can manage without too much trouble for twenty
repetitions. I begin by assigning a total-body movement
for the first eight work-rest intervals, with that whole
sequence followed by one minute of rest. I move then
to eight intervals of an upper-body movement, and then
a third set of a lower-body squat variant, and a fourth

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Dr. Tabata and the Dumbbell (continued...)
Tabata dumbbell template

1. Total body
• Swings
• Snatch variants (CFJ issue 54)
o One arm or two
o From the hang or from the deck I always have my athletes rest
-- 1:00 rest-- one minute between
2. Upper body
movement blocks. One minute
• Vertical presses (CFJ issue 53)
o Standing press is not long, but even the short
o Push press
o Push jerk or split jerk break improves the quality of
• Horizontal presses
o Bench press
the entire workout, it gives
o Push-up variations (CFJ issue 56) them time to transition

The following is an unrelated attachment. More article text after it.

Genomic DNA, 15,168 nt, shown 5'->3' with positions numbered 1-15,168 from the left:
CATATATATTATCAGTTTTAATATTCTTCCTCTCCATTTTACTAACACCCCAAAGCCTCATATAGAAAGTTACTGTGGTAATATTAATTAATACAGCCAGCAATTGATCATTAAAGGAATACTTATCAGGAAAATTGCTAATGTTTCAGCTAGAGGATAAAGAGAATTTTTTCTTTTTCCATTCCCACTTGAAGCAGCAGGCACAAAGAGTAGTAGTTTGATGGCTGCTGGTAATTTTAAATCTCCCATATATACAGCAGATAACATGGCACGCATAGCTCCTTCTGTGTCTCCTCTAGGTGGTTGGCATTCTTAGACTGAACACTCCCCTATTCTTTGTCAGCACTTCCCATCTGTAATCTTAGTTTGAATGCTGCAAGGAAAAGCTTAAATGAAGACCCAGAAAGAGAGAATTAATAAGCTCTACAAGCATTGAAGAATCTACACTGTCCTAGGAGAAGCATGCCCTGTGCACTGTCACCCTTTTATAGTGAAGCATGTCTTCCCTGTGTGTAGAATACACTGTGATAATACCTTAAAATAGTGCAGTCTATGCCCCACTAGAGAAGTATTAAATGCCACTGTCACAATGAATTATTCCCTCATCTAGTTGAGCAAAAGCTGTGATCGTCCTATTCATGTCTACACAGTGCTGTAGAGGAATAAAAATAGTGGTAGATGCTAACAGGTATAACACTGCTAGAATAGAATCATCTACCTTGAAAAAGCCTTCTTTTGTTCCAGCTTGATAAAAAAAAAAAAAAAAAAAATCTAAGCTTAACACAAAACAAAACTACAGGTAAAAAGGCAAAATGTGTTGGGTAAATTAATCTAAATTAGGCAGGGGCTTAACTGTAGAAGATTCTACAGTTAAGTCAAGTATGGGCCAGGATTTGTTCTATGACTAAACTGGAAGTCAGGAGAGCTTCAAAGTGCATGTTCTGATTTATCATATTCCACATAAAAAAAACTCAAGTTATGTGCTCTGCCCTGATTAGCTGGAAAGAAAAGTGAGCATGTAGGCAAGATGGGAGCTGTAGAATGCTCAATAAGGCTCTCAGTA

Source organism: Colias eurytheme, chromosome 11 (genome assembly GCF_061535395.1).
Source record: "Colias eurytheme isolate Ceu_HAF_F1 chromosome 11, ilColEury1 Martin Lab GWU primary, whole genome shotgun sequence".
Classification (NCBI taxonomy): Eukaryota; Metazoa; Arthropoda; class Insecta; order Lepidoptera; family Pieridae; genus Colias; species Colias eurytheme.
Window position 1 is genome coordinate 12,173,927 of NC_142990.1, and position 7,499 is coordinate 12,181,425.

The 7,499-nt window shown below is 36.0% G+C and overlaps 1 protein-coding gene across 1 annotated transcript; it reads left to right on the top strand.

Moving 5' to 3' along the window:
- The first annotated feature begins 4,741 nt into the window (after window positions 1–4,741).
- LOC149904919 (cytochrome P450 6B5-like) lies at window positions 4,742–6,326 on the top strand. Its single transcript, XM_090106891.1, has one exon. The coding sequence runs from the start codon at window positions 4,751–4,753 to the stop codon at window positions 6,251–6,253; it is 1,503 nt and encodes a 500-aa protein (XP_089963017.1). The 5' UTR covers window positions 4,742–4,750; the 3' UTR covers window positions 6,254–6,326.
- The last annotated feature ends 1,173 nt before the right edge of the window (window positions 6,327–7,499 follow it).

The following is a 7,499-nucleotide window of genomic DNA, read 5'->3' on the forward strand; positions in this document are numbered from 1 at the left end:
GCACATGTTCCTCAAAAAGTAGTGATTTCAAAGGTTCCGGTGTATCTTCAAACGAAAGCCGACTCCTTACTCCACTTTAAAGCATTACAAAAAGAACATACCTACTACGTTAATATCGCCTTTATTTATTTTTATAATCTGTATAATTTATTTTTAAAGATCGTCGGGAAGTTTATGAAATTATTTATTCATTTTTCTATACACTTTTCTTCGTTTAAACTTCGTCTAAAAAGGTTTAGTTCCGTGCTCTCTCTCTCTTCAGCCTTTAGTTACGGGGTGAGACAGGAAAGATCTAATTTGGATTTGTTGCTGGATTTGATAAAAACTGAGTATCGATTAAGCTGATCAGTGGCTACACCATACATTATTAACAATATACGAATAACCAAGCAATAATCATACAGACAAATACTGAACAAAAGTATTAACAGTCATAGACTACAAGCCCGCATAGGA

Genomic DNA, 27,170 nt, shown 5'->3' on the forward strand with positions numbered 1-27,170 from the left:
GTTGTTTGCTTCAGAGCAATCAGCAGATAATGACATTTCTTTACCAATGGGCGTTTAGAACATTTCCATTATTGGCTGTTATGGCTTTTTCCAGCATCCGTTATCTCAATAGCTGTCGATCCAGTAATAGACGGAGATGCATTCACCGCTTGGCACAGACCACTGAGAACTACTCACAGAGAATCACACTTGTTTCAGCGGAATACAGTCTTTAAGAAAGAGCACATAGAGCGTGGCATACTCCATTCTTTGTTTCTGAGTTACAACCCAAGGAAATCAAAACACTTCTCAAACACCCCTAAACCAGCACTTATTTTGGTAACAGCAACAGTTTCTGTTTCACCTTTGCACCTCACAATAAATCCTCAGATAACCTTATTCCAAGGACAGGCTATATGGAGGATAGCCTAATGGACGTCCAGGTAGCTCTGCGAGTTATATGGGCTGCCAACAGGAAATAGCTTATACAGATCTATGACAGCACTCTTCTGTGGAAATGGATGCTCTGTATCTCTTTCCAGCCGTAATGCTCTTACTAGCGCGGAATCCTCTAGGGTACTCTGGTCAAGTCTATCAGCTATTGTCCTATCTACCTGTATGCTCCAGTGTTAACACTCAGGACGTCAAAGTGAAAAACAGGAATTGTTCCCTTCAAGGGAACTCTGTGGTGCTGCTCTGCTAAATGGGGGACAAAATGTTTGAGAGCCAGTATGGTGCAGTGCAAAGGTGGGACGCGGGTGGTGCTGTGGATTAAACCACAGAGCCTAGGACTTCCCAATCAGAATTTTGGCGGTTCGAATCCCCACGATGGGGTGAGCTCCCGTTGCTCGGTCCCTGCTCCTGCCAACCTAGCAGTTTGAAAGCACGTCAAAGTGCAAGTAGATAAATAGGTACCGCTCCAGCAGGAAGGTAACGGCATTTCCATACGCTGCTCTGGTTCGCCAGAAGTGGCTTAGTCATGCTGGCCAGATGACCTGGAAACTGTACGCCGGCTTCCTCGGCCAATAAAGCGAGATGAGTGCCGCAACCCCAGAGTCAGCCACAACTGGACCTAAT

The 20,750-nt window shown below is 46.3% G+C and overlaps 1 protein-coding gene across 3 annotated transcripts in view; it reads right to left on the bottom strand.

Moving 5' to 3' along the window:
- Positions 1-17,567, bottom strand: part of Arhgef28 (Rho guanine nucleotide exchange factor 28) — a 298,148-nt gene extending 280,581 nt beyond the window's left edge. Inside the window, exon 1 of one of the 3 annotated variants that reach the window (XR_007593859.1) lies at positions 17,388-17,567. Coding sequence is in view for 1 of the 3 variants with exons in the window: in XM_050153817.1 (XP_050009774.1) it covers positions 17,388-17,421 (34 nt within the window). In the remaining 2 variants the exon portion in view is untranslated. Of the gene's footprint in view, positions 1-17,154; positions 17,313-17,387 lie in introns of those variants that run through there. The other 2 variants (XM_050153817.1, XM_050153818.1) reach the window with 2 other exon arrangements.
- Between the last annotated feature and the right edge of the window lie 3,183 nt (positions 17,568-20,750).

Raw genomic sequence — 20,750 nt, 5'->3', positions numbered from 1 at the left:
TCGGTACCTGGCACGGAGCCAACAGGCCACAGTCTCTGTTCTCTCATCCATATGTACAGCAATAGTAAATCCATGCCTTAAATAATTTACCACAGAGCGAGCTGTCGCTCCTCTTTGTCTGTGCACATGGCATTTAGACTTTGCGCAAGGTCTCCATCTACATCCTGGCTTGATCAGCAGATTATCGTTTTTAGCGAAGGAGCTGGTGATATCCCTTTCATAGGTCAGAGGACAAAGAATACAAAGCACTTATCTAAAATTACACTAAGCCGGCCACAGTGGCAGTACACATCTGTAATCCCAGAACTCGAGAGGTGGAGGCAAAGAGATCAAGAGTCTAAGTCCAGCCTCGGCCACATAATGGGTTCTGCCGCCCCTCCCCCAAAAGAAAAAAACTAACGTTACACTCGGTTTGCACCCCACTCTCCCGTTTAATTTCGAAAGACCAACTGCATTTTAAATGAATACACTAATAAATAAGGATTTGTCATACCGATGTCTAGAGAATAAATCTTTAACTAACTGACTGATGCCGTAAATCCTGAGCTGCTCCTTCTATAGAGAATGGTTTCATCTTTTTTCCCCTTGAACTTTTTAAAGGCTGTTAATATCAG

-- 1:00 rest-- from one move to the
3. Lower body
• Squats, with dumbbells (from CFJ issue 49):
next. Remember, the objective
o Low, at the sides is to stimulate, not annihilate.
o Racked, at the shoulders
o Overhead (one arm or two)
• Lunges, with dumbbell(s) (from CFJ issue 49):
o Low, at the sides
o Racked, at the shoulders
o Overhead (one arm or two)
o Extended in front or to the side(s)

-- 1:00 rest--

4. Midsection Michael Rutherford (a.k.a. Coach Rut) is the


• Sit-ups owner of CrossFit Kansas City/Boot Camp
• Knees to elbows, hanging from a bar or rings Fitness. He has over a quarter-century of
• Glute-ham sit-ups fitness coaching experience with athletes of all
ages. He has also worked in hospital wellness
environments and rehabilitation clinics. Coach
Rut holds academic degrees in biology, physical
education, and exercise physiology and sports
biomechanics. He is a USAW-certified Club
Coach and is a CrossFit level 3 trainer. He is
also the current national Masters Champion
in weightlifting at 94 kg. You can learn more
dumbbell exercises from his DVDs Dumbbell
Moves Volume 1 and Volume 2.